AMCA-Paris (association of former students of Croatian universities, living in Paris), organized a lecture delivered at the Embassy of the Republic of Croatia in Paris, dealing with the schooling of Nikola Tesla in Croatia during his formative years (from his 14th to 17 year). His most important professor from that period is Martin Sekulić, for who Tesla writes to be an ingenious man who enthused him for electricity. On the amusing photo from 1941 we can see Nikola Tesla (on the right, two years before his death) with Croatian-American boxer Fritzie Zivic, then the welter weight champion of the world. This is the only known photo on which Nikola Tesla smiles.
Croatia is the country of origin of Nikola Tesla
Mrs. Lamia Barbier Ruždić, president of the AMCA-Paris Association, introducing Darko Žubrinić, the lecturer.
AMCA (Almae Matris Croaticae Alumni, in Latin) is an association of former students of Croatian universities.
Here is Tesla's description of Martin Sekulić, his professor of Physics at the Higher Real School in Rakovac:
I had become intensely interested in electricity under the stimulating influence of my Professor of Physics, who was an ingenious man and often demonstrated the principles by apparatus of his own invention. Among these I recall a device in the shape of a freely rotatable bulb, with tinfoil coatings, which was made to spin rapidly when connected to a static machine. It is impossible for me to convey an adequate idea of the intensity of feeling I experienced in witnessing his exhibitions of these mysterious phenomena. Every impression produced a thousand echoes in my mind. I wanted to know more of this wonderful force; I longed for experiment and investigation and resigned myself to the inevitable with aching heart.
Electrical Experimenter April 1919, p. 865, left column, on the left of the photo
The name of Martin Sekulić has been almost entirely left out in the contemporary literature about Nikola Tesla, and there is hardly any book in which his name is at least mentioned. This represents a grave injustice to Nikola Tesla.
Martin Sekulić directed a physical laboratory in the Higher Real School in Rakovac, which was equipped with of as many as 579 instruments! (see Statistika nastave u kraljevini Hrvatskoj i Slavoniji i hrvatsko-slavonskoj Vojnoj krajini školske godine 1871-72., Zagreb 1873.)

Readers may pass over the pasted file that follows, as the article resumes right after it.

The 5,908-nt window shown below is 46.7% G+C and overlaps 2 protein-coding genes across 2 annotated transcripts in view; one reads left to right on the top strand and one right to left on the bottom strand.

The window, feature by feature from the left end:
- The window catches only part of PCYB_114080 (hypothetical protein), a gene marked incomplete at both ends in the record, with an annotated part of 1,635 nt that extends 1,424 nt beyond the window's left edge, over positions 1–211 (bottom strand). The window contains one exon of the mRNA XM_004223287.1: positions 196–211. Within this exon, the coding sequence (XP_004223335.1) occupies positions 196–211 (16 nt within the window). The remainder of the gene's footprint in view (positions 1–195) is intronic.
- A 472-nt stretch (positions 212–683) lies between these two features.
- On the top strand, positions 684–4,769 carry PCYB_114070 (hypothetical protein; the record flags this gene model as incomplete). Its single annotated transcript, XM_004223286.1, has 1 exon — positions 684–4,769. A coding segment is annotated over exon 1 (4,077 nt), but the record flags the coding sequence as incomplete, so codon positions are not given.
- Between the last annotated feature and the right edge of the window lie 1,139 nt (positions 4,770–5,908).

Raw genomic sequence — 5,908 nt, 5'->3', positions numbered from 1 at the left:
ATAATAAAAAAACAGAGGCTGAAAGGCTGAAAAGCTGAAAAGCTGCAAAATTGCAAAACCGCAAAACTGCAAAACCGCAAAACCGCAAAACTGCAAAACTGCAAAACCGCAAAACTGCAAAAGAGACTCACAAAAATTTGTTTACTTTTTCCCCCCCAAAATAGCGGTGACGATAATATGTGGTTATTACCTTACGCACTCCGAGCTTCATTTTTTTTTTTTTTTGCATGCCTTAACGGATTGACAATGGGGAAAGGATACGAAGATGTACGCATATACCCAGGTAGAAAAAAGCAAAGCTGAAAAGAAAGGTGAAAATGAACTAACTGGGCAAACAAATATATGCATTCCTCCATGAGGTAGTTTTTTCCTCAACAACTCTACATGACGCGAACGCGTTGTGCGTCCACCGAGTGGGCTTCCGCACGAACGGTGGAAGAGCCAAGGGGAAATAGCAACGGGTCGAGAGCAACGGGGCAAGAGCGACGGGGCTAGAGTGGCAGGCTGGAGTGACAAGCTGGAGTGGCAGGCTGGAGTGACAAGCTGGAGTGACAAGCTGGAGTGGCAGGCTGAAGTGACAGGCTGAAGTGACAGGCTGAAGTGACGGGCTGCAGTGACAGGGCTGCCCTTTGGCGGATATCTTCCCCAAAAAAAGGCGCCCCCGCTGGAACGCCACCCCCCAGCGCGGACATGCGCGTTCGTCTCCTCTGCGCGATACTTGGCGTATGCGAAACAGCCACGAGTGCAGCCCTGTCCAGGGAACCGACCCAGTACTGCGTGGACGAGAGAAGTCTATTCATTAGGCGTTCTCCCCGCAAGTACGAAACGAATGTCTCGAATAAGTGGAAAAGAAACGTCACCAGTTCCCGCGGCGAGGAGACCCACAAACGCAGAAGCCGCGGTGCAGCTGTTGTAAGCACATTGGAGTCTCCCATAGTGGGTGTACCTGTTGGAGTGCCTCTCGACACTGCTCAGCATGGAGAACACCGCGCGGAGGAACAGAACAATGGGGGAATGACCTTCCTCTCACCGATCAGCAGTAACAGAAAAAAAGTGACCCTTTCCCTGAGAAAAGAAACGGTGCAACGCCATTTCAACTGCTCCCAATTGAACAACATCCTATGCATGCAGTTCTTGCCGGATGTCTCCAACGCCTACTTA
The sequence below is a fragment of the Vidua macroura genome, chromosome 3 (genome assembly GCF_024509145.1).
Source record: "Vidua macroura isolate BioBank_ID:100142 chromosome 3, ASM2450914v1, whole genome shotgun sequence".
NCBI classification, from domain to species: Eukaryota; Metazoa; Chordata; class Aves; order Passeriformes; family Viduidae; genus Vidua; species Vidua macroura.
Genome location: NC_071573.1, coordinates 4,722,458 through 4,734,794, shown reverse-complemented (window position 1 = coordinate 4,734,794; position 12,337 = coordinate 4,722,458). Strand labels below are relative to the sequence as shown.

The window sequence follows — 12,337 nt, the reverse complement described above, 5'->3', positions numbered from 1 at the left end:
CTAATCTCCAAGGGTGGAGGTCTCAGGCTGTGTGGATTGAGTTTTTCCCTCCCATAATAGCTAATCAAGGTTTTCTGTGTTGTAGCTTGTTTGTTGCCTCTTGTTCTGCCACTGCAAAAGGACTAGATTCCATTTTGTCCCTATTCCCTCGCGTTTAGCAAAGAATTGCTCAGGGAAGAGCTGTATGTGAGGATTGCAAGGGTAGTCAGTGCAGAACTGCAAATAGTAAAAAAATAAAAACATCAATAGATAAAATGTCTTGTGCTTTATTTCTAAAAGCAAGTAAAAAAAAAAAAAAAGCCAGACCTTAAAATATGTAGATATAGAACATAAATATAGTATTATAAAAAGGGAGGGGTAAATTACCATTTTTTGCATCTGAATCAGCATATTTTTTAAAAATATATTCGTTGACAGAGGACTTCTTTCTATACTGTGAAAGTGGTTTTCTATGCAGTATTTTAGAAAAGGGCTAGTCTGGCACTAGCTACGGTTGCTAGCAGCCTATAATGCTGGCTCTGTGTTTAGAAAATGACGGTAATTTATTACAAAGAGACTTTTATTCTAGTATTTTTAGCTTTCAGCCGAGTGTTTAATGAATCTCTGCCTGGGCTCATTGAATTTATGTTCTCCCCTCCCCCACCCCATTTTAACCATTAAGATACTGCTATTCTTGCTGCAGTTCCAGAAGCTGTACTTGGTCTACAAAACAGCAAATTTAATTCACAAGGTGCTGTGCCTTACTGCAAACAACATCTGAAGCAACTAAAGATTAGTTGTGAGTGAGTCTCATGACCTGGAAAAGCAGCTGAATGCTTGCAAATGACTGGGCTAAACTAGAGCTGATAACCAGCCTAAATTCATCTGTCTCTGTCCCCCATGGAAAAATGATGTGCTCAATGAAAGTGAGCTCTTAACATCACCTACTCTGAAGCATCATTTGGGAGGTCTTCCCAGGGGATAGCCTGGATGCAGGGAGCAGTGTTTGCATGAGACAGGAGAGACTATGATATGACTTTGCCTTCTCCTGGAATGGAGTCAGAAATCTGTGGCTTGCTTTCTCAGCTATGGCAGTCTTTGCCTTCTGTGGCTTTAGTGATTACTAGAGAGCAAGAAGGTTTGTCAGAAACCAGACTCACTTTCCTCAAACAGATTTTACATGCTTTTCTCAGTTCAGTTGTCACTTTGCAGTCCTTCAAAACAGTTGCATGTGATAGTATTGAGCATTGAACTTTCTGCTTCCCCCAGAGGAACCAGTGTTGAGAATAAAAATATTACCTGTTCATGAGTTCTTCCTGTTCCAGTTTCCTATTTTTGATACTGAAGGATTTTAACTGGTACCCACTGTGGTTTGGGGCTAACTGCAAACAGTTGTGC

Among his basic school subjects in Rakovac, Tesla had Croatian Language (Kroatische Sprache) as his mother tongue.
Mr. Ante Glibota, second from the right, was also among the listeners.
In 1871 (when Tesla was at the age of 15), the Higher Real School in Rakovac added the seventh grade, by interpolating an additional grade between three lower and three higher grades. For this reason, Nikola Tesla skipped the fifth grade, and jumped from the fourth grade immediately to the sixth grade.
All the school subjects apearing in the Yearbook of the Imperial and Royal Higher Real School in Rakovac (Godišnje izvješće Carske i kraljevske velike realke u Rakovcu) for the period of 1872-1874, are described not only in German, but also in Croatian language.
Let us see the content of the subject Croatian Language in Tesla's school in Rakovac (three hours weekly):
Let us see the school subject called prirodoslovje (i.e., Physics; four school hours weekly):
Let us also see mathematika, i.e., Mathematics (five school hours weekly):
In time when Nikola Tesla was a secondary school student at the Higher Real School in Rakovac (at the age of 14-17), there was an elective school subject called pjevanje (gesang), i.e. Singing:
The above information about singing can be found in the Yearbook (Godišnje izvješće) published in Zagreb (Agram) in 1871/1872.